Lawmakers: MSU mishandled Nassar investigation


LANSING, Mich. (WOOD) — Members of the Michigan House of Representatives are recommending ways to prevent sexual abuse after an inquiry into Michigan State University’s handling of convicted molester Larry Nassar found he “spent decades developing his ability to abuse patients without detection,” according to a report released Thursday.

The findings state 243 survivors have reported Nassar to the MSU Police Department since 2014.

Additionally, House members discovered 91 complaints have been filed with the university since Kalamazoo native Rachael Denhollander filed the 2016 Title IX complaint that ultimately led to the once-famed doctor spending the rest of his life in prison for sexually abusing athletes under the guise of providing treatment.

Before that, several women testified their complaints of abuse were ignored by university employees.

The 35-page report (PDF) — sent to House Speaker Tom Leonard in a letter from the Law and Justice Committee and Appropriations Subcommittee on Higher Education — also notes MSU’s unwillingness to accept it could have stopped Nassar when Amanda Thomashow filed a Title IX complaint in 2014.

Lawmakers point out that the Title IX investigator who handled the complaint, Kristine Moore, relied on “flawed testimony of biased medical experts” when conducting interviews with Nassar’s colleagues.

That investigation resulted in MSU determining Nassar’s actions were medically justified and he continued working for the university, but Target 8 found a second report from the investigation circulated internally noted Nassar could be a liability.

“We feel compelled to note MSU appears to defiantly and wrongfully maintain it did not mishandle this investigation,” the report states in one of the footnotes. “The university also tries to minimize the significance of different reports going to the complainant and Nassar by relying on such being consistent with the university’s Title IX obligations.”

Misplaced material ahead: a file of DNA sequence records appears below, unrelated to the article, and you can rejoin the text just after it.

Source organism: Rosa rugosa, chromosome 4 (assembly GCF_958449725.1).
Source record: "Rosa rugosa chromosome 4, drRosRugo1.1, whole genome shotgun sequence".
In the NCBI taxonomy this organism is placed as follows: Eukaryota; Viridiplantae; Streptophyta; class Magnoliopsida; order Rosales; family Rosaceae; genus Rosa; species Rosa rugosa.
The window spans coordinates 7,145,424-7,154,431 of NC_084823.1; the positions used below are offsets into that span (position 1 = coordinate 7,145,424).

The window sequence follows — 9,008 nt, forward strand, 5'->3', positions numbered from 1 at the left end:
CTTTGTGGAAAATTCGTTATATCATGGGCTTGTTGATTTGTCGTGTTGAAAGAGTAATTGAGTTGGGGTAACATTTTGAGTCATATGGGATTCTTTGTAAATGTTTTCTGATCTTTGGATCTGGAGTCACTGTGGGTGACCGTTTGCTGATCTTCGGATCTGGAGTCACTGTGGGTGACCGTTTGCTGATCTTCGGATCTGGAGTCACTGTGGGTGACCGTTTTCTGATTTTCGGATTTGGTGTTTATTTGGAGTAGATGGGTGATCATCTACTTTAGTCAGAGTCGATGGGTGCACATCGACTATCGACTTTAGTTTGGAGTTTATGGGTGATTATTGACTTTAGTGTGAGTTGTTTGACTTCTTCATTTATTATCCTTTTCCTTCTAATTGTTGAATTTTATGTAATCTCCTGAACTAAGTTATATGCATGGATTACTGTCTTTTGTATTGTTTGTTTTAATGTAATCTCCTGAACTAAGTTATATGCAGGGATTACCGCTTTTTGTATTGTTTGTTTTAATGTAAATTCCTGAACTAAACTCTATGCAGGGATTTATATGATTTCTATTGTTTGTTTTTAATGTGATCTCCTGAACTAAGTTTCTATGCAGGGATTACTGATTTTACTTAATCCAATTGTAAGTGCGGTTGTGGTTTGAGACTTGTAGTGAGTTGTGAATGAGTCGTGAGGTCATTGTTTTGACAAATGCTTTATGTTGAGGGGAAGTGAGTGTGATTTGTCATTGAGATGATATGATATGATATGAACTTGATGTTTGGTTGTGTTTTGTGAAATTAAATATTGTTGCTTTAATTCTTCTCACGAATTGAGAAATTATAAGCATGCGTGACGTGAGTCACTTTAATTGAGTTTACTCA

As Target 8 discovered and confirmed last month with university officials, Moore was promoted after that the investigation and continues to work for MSU.

New regulations were laid out for Nassar following the investigation, but they were never enforced. Nassar’s then-boss, former dean of the College of Osteopathic Medicine William Strampel, now faces felony and misdemeanor charges for allegedly not following up and for himself allegedly sexually harassing medical students.

Committee members also found Nassar’s “treatments” were not well-documented in medical records, saying “Nassar did not solicit or receive payments from patients or their insurers for many of the ‘treatments’” and many of the records that were kept “lacked any reference to the sensitive nature of the ‘treatments’ (e.g., intravaginal).”

All were signs that should have prompted concern earlier on but didn’t, the letter notes.

Recommendations detailed in the report focus on four areas: prevention and deterrence, early intervention, justice for survivors and governmental accountability.

Four of the three dozen recommendations made, each being the first listed in the different areas of focus, are:

  • “Ensure intravaginal treatment on minors, outside of certain necessary situations, is not normalized. Additionally, to the extent such treatments are utilized, best practices must be instituted and more guidance must be provided to practitioners.”
  • “Create a new crime for using one’s position of authority over another to prevent that person from reporting criminal sexual conduct (HB 5537).”
  • “Expand the admissibility of prior sexual crimes in a criminal prosecution (HB 5658).” 
  • “Create a Title IX Ombudsman in the Department of Civil Rights to more comprehensively provide means to justice for students on college campuses.”

The recommendations are in addition to a package of Nassar survivor-backed bills passed by the state Senate last month.

The signed lawmakers said they intend “to introduce a bipartisan package of legislation to effectuate these recommendations in the coming days, with committee hearings on the bills, as well as the Senate package, soon after.”

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